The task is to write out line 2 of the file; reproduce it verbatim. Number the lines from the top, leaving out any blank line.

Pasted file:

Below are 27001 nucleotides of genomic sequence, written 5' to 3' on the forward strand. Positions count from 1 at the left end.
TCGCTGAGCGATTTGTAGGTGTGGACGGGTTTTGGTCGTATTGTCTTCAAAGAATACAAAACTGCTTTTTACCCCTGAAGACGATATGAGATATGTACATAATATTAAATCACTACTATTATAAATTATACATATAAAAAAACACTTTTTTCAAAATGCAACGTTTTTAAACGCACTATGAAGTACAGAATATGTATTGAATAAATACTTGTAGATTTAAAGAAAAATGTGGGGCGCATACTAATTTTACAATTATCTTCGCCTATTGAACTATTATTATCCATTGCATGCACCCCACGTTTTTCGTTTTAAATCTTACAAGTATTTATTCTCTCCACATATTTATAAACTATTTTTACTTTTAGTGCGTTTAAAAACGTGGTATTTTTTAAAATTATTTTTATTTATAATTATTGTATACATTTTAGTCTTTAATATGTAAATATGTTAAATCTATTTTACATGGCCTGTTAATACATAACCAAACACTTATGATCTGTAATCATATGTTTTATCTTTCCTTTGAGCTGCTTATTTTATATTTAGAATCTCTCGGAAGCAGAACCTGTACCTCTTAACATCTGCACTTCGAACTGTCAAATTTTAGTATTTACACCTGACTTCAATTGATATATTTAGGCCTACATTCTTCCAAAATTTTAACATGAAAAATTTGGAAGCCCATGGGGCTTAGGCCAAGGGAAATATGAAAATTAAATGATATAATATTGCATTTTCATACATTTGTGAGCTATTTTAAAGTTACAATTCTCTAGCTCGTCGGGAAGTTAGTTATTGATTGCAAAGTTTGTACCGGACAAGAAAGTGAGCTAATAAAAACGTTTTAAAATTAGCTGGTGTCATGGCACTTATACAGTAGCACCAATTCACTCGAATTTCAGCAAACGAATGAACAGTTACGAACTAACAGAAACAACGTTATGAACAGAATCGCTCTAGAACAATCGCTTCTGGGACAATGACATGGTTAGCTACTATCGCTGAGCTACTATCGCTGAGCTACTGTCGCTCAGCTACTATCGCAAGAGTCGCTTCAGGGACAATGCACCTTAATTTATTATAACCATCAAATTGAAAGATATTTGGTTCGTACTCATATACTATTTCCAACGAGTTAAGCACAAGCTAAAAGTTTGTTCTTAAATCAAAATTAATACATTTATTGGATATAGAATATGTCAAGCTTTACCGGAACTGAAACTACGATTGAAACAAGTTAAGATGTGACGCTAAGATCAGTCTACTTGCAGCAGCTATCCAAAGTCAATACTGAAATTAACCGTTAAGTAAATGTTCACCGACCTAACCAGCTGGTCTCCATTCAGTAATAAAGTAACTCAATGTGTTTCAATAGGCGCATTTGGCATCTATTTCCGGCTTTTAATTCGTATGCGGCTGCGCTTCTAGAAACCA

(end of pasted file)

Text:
TCGCTGAGCGATTTGTAGGTGTGGACGGGTTTTGGTCGTATTGTCTTCAAAGAATACAAAACTGCTTTTTACCCCTGAAGACGATATGAGATATGTACATAATATTAAATCACTACTATTATAAATTATACATATAAAAAAACACTTTTTTCAAAATGCAACGTTTTTAAACGCACTATGAAGTACAGAATATGTATTGAATAAATACTTGTAGATTTAAAGAAAAATGTGGGGCGCATACTAATTTTACAATTATCTTCGCCTATTGAACTATTATTATCCATTGCATGCACCCCACGTTTTTCGTTTTAAATCTTACAAGTATTTATTCTCTCCACATATTTATAAACTATTTTTACTTTTAGTGCGTTTAAAAACGTGGTATTTTTTAAAATTATTTTTATTTATAATTATTGTATACATTTTAGTCTTTAATATGTAAATATGTTAAATCTATTTTACATGGCCTGTTAATACATAACCAAACACTTATGATCTGTAATCATATGTTTTATCTTTCCTTTGAGCTGCTTATTTTATATTTAGAATCTCTCGGAAGCAGAACCTGTACCTCTTAACATCTGCACTTCGAACTGTCAAATTTTAGTATTTACACCTGACTTCAATTGATATATTTAGGCCTACATTCTTCCAAAATTTTAACATGAAAAATTTGGAAGCCCATGGGGCTTAGGCCAAGGGAAATATGAAAATTAAATGATATAATATTGCATTTTCATACATTTGTGAGCTATTTTAAAGTTACAATTCTCTAGCTCGTCGGGAAGTTAGTTATTGATTGCAAAGTTTGTACCGGACAAGAAAGTGAGCTAATAAAAACGTTTTAAAATTAGCTGGTGTCATGGCACTTATACAGTAGCACCAATTCACTCGAATTTCAGCAAACGAATGAACAGTTACGAACTAACAGAAACAACGTTATGAACAGAATCGCTCTAGAACAATCGCTTCTGGGACAATGACATGGTTAGCTACTATCGCTGAGCTACTATCGCTGAGCTACTGTCGCTCAGCTACTATCGCAAGAGTCGCTTCAGGGACAATGCACCTTAATTTATTATAACCATCAAATTGAAAGATATTTGGTTCGTACTCATATACTATTTCCAACGAGTTAAGCACAAGCTAAAAGTTTGTTCTTAAATCAAAATTAATACATTTATTGGATATAGAATATGTCAAGCTTTACCGGAACTGAAACTACGATTGAAACAAGTTAAGATGTGACGCTAAGATCAGTCTACTTGCAGCAGCTATCCAAAGTCAATACTGAAATTAACCGTTAAGTAAATGTTCACCGACCTAACCAGCTGGTCTCCATTCAGTAATAAAGTAACTCAATGTGTTTCAATAGGCGCATTTGGCATCTATTTCCGGCTTTTAATTCGTATGCGGCTGCGCTTCTAGAAACCA